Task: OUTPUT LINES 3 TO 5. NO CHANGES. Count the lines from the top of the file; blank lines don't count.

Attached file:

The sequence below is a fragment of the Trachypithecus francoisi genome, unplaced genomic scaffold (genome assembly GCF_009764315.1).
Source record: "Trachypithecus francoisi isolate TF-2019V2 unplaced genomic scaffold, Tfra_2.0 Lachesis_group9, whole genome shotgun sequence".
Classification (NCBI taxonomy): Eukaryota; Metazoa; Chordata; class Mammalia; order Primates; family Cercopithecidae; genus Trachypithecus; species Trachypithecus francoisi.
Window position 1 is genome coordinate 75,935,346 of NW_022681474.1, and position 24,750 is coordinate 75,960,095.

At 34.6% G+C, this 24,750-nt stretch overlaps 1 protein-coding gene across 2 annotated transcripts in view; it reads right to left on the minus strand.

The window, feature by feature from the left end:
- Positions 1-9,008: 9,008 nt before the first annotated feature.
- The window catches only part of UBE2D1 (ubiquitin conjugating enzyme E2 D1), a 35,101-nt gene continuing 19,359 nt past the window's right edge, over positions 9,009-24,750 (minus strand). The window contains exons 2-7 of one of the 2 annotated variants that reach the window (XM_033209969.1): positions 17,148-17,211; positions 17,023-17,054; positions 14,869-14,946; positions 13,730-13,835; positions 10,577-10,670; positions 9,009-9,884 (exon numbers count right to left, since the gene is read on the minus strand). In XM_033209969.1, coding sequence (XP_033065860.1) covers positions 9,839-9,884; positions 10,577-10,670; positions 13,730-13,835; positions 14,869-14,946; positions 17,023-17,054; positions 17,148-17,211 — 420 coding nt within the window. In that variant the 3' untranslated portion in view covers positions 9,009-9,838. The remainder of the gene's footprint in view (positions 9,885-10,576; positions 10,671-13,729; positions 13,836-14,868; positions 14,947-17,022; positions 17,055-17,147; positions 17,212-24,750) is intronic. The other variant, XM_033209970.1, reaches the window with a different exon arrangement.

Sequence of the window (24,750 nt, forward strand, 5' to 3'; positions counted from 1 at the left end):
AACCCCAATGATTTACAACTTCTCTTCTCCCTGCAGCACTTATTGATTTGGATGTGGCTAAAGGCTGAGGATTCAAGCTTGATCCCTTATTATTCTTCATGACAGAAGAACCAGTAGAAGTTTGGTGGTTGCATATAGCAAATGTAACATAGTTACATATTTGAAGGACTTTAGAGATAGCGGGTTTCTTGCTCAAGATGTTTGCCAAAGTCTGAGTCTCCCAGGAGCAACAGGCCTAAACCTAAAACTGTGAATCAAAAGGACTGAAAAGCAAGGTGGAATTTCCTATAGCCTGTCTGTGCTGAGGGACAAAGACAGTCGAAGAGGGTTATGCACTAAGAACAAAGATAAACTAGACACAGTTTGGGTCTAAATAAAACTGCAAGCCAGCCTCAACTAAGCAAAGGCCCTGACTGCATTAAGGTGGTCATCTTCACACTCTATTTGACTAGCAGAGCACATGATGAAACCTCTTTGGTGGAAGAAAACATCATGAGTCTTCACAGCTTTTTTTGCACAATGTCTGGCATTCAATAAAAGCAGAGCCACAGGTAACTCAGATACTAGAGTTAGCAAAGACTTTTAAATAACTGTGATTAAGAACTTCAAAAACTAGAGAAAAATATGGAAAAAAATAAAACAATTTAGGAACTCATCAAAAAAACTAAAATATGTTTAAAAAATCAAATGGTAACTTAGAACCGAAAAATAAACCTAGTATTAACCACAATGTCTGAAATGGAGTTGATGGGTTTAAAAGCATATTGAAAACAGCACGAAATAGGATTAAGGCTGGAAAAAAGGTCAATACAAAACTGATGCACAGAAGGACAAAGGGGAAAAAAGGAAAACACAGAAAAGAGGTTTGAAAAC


Classification (NCBI taxonomy): Eukaryota; Metazoa; Chordata; class Mammalia; order Primates; family Cercopithecidae; genus Trachypithecus; species Trachypithecus francoisi.
Window position 1 is genome coordinate 75,935,346 of NW_022681474.1, and position 24,750 is coordinate 75,960,095.

At 34.6% G+C, this 24,750-nt stretch overlaps 1 protein-coding gene across 2 annotated transcripts in view; it reads right to left on the minus strand.